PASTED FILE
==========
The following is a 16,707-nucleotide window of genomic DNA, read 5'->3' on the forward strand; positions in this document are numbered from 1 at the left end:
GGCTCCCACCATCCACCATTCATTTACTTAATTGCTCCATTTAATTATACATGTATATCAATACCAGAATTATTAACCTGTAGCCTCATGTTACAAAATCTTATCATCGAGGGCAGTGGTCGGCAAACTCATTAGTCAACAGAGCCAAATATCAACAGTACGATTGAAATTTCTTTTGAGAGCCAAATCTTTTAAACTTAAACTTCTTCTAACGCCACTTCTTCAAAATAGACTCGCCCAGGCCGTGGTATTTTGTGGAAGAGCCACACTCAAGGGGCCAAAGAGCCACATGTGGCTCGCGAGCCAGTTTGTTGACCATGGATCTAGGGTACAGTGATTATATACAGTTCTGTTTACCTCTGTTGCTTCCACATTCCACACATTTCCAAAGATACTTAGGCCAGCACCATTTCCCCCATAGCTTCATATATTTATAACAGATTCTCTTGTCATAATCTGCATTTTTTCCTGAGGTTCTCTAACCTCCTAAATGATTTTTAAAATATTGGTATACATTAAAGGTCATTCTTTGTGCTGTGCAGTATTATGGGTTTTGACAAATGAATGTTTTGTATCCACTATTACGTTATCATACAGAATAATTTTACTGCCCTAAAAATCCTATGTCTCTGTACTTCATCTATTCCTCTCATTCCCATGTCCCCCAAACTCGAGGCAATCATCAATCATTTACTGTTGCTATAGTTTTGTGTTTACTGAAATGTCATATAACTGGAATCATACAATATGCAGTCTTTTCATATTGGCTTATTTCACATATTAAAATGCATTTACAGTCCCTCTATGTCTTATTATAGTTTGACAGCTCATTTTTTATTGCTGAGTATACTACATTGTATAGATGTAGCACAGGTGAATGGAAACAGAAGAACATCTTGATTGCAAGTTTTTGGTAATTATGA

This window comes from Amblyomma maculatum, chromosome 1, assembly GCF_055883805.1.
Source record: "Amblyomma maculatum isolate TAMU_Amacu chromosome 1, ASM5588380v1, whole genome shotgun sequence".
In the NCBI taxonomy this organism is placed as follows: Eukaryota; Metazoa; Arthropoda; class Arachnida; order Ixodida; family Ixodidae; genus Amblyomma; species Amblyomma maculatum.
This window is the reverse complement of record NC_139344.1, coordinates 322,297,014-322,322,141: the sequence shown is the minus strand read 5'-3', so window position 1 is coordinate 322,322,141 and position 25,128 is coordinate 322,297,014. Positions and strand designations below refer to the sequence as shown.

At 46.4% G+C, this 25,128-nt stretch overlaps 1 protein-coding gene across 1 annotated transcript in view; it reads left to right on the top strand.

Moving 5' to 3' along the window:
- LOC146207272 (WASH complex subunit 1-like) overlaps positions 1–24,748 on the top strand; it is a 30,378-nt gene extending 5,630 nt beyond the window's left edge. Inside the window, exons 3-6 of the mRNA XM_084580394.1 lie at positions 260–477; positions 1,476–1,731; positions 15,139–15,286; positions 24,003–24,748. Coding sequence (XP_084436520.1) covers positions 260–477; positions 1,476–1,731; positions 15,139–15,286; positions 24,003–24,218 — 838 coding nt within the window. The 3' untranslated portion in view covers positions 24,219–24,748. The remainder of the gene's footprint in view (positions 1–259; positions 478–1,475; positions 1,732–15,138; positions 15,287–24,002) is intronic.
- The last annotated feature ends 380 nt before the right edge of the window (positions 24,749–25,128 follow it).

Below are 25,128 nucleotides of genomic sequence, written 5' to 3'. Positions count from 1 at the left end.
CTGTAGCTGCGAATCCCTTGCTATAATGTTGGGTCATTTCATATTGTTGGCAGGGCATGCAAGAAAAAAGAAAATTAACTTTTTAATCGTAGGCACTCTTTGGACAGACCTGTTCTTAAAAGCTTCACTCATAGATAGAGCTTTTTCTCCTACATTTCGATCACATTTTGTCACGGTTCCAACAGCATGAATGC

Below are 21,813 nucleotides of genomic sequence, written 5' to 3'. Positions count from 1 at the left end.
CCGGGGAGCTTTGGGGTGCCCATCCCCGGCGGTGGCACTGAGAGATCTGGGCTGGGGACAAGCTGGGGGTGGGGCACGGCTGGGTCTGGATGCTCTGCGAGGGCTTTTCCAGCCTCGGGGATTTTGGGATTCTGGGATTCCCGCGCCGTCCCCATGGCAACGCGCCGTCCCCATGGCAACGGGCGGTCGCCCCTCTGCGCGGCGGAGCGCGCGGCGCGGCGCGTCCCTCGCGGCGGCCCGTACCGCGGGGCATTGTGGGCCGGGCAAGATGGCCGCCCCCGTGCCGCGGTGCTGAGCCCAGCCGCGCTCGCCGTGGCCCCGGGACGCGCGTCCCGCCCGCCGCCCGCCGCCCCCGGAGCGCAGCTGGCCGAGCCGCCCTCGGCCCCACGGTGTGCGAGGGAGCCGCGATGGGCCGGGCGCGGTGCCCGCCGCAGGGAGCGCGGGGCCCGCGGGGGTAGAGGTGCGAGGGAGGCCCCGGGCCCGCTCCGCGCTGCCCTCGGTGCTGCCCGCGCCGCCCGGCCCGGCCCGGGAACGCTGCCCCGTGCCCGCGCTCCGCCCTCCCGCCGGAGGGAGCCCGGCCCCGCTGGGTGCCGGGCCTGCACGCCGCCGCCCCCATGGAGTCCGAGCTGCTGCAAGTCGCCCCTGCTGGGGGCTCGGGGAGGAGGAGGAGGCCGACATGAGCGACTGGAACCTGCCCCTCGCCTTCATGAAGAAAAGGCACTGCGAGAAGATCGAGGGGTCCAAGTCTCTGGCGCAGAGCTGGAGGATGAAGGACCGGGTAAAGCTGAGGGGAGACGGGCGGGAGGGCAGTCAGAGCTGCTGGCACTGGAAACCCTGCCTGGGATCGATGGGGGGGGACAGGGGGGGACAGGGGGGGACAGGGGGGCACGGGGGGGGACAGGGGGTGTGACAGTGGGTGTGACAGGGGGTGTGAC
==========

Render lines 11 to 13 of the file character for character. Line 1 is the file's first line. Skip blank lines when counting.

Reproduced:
Below are 25,128 nucleotides of genomic sequence, written 5' to 3'. Positions count from 1 at the left end.
CTGTAGCTGCGAATCCCTTGCTATAATGTTGGGTCATTTCATATTGTTGGCAGGGCATGCAAGAAAAAAGAAAATTAACTTTTTAATCGTAGGCACTCTTTGGACAGACCTGTTCTTAAAAGCTTCACTCATAGATAGAGCTTTTTCTCCTACATTTCGATCACATTTTGTCACGGTTCCAACAGCATGAATGC

Below are 21,813 nucleotides of genomic sequence, written 5' to 3'. Positions count from 1 at the left end.